“It makes no sense to promise repeal of just one or even two parts of this process, we need a root and branch approach to introduce a new framework of guaranteed rights and freedoms that will repeal the whole edifice of anti-union laws in place since 1980.”
The decision at the end of October by the Communication Workersâ€™ Union to call off planned industrial action, seemingly in the face of a legal challenge by Royal Mail on grounds that at the moment have not been disclosed, shows the extent of the procedural knots the anti-union laws have tied around unions and their members.
As one CWU activist tried to explain, thereby exposing the banality of the law: â€śGiven the letter received [from Royal Mail] on Friday â€¦ two extra days [of action] were called/announced on Friday evening. So while 6 days of action have been stood down to stop a legal challenge this was a total of 2 days per individual [member]. This has been replaced by two days of all out action â€¦ on Saturday 12thÂ and Monday 14thÂ November so overall it is the same amount of action per individual [member].â€ť
In his speech at Labourâ€™s recent Conference Keir Starmer made a number of trade union and worker rights policy commitments: an end to fire and rehire; abolition of zero hours contacts; a number of equalities measures; single status of workers; fair pay agreements [sectoral collective bargaining] starting in social care, and a promise to repeal current Tory proposals and the 2016 Trade Union Act.
Most, if not, all of these pledges, other than on the current wave of Tory law, were set out in Labourâ€™s Green PaperÂ A New Deal for Working PeopleÂ endorsed by Conference in 2021.
In the dying days of the Johnson government two changes to the law were made using secondary legislation, meaning they were hardly subject to any Parliamentary oversight.
Firstly, the use of agency labour as a substitute workforce when an employer was strikebound was made lawful. Secondly, the amount of statuary damages a union may have to pay an employer for supporting its striking members was increased, in the case of large unions this sum was set at ÂŁ1 million. The TUC is pursuing these issues through the courts as they represent a further limitation on workersâ€™ right to strike.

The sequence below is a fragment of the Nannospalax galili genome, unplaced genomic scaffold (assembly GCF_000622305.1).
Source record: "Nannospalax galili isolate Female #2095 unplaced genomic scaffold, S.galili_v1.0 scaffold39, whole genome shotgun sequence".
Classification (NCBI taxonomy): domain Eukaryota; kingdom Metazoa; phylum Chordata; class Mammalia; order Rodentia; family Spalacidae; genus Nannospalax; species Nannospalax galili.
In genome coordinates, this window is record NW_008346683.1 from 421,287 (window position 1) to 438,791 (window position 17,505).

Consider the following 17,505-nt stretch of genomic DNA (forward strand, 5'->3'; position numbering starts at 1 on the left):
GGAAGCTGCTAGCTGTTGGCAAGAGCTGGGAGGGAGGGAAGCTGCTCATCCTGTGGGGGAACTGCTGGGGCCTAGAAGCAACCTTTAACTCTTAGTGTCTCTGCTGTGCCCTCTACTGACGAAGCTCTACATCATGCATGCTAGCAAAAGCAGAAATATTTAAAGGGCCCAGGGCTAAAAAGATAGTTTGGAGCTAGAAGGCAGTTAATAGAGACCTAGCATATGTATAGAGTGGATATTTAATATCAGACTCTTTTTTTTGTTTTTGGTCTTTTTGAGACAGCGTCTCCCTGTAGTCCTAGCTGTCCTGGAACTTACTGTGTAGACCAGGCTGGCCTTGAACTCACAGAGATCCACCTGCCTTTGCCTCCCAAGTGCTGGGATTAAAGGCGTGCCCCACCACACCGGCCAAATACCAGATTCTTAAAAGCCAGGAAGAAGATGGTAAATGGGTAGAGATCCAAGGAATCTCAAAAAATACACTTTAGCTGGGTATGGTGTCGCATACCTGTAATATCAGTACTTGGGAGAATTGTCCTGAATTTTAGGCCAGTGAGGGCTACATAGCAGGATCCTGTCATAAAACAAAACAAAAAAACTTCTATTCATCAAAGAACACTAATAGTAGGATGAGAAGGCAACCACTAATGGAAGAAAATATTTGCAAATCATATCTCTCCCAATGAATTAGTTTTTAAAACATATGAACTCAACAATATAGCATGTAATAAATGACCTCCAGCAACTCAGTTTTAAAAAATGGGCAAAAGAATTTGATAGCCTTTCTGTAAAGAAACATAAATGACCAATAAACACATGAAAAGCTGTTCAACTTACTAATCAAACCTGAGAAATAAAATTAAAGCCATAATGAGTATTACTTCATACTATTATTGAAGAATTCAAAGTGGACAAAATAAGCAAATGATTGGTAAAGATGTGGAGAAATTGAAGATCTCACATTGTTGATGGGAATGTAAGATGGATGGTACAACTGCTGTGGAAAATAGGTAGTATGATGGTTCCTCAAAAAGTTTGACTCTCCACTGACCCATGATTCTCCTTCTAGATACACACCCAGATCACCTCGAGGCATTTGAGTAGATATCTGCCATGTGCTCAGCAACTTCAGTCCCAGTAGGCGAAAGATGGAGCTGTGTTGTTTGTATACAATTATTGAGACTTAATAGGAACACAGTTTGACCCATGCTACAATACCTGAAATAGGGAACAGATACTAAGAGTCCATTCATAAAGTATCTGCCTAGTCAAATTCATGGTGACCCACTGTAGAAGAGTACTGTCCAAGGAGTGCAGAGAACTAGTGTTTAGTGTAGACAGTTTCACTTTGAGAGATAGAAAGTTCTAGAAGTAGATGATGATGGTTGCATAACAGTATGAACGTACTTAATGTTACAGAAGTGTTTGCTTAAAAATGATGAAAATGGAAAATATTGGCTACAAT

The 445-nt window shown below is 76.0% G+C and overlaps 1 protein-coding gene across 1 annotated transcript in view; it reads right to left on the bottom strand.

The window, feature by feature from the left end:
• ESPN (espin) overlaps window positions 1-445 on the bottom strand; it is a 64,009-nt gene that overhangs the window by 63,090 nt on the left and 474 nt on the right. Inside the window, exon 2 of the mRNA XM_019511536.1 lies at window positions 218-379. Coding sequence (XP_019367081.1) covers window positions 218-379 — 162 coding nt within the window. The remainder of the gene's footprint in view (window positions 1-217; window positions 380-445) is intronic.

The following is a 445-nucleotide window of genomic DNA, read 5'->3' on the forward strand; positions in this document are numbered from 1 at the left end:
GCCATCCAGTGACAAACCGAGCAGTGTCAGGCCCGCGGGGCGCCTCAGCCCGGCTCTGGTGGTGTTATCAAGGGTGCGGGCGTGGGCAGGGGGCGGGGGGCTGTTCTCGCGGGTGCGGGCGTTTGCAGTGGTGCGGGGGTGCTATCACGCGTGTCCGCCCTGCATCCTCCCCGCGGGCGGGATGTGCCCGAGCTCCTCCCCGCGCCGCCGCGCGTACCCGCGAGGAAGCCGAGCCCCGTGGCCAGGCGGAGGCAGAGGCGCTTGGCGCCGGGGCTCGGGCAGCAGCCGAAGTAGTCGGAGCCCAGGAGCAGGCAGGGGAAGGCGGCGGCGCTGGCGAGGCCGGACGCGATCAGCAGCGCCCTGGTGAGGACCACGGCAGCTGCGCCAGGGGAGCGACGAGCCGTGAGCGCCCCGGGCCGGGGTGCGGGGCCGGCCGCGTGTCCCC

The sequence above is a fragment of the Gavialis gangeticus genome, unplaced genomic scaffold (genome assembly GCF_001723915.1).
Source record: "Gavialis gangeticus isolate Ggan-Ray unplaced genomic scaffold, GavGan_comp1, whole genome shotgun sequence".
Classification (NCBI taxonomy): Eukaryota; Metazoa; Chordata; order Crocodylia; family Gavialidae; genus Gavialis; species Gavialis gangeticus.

The Johnson Government also signposted a major change to the law that became a step nearer under Truss with the publication of theÂ Transport Strikes (Minimum Service Levels) BillÂ and which has not be disavowed by Sunak.
The change is intended that a union, initially in the transport sector but easily extended to other essential services, will have to agree with an employer that a sufficient number of its members remain at work during a strike to provide a minimum service. In other words, unions would be obliged to negotiate with an employer they are in dispute with an agreement that would undermine its own strike.
The government seems not to have proceeded with a fourth measure that would have required a union to ballot its members on every offer made by an employer, an invitation for employers not to bargain in good faith.
As a minimum it should be expected that an incoming Labour government would not have a problem in repealing these latest changes to the law and with keeping its promise to also repeal the changes made by the 2016 Act.
At the time of writing it is unclear if Royal Mail was alleging that the CWU had fallen foul of some aspect of the 2016 Act or had transgressed some arcane provision of earlier legalisation which, to remind ourselves, go back to 1980 to the days of Margaret Thatcher as Prime Minister and a succession of Employment Secretaries including the notorious Norman Tebbit.
The current changes to the law represent a tightening of the screw on trade union rights â€“ especially on the right to bargain and the right to strike. We should see this as a process; there is a continuum from the Thatcher-Major period, through the Cameron-May years and into the Johnson-Truss-Sunack era.
It makes no sense to promise repeal of just one or even two parts of this process, we need a root and branch approach to introduce a new framework of guaranteed rights and freedoms that will repeal the whole edifice of anti-union laws in place since 1980.
The Campaign for Trade Union Freedom in association with the Institute of Employment Rights is organising a major conference opposing the anti-union lawsÂ Campaigning for Free Trade UnionsÂ on Saturday 3 December in London. Registration and further details can be found here.
This blog first appeared on Left Foot Forward.
Image credit: Garry Knight â€“ Public Domain